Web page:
Besides hyposaline conditions mentioned, hypersaline environments pose another challenge for Gambierdiscus growth. These conditions readily arise in restricted water bodies in the tropical and subtropical areas with high evaporation, poor circulation, and low freshwater input such as tropical lagoons, where salinities can easily exceed 40 [42]. In response to hypersaline pressure, only Gambierdiscus isolates from G. belizeanus, G. caribaeus, and G. carpenteri may be able to grow.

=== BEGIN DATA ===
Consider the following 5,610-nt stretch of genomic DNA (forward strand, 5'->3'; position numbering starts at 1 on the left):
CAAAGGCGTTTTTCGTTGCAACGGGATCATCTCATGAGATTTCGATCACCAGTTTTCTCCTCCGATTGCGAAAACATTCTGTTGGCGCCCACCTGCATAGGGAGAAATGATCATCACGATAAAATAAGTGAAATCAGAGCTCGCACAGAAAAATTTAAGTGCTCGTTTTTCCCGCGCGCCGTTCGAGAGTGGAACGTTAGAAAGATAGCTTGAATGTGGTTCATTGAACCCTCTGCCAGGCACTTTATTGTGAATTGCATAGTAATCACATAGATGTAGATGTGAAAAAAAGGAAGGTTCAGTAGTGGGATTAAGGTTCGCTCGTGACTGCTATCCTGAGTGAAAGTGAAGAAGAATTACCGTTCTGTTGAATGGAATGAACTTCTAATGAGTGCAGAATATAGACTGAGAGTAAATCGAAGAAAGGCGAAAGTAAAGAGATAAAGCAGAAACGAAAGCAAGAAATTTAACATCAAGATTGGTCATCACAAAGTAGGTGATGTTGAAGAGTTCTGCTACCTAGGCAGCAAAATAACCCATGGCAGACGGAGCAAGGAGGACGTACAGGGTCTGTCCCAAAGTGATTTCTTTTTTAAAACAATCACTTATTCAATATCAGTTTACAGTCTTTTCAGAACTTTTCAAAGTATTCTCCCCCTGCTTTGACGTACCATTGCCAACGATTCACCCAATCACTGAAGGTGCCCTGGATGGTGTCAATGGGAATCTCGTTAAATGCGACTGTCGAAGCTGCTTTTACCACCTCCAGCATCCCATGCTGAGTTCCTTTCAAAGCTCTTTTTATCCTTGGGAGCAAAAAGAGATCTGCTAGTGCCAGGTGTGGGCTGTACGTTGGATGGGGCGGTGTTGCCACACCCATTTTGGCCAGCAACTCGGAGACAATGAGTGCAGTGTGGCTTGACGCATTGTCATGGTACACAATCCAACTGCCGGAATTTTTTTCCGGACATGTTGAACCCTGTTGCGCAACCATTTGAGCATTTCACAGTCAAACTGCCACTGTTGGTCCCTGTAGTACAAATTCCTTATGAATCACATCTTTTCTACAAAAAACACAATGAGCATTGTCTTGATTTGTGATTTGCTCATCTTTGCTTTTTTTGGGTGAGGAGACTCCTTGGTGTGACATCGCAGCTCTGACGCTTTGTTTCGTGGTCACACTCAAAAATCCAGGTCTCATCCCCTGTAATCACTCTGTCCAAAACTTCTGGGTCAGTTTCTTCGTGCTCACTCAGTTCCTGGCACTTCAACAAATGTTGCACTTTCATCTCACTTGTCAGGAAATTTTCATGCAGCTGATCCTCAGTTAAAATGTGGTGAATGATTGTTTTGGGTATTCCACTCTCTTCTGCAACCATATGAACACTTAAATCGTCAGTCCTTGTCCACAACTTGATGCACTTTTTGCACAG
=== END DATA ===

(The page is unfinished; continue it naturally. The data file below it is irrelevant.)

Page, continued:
In previous ecological surveys, positive or negative correlations between Gambierdiscus and salinity were observed only under extreme salinity conditions (hyposaline and hypersaline). For example, Gambierdiscus was absent from river mouth sites due to low salinity [25, 43]. Another widely known observation comes from the Virgin Islands; regional precipitation (lower salinity) was significantly and positively related with Gambierdiscus abundance at inshore stations, with Gambierdiscus population maxima co-occurring with peak rainfall [44]. The apparent paradox between these two reports may be attributed to the different ways precipitation influences Gambierdiscus populations. Freshwater inputs from precipitation could be advantageous due to nutrient inputs if water salinity remains within a suitable range for growth, but could be disadvantageous when hyposalinity conditions occur that are suboptimal for Gambierdiscus growth.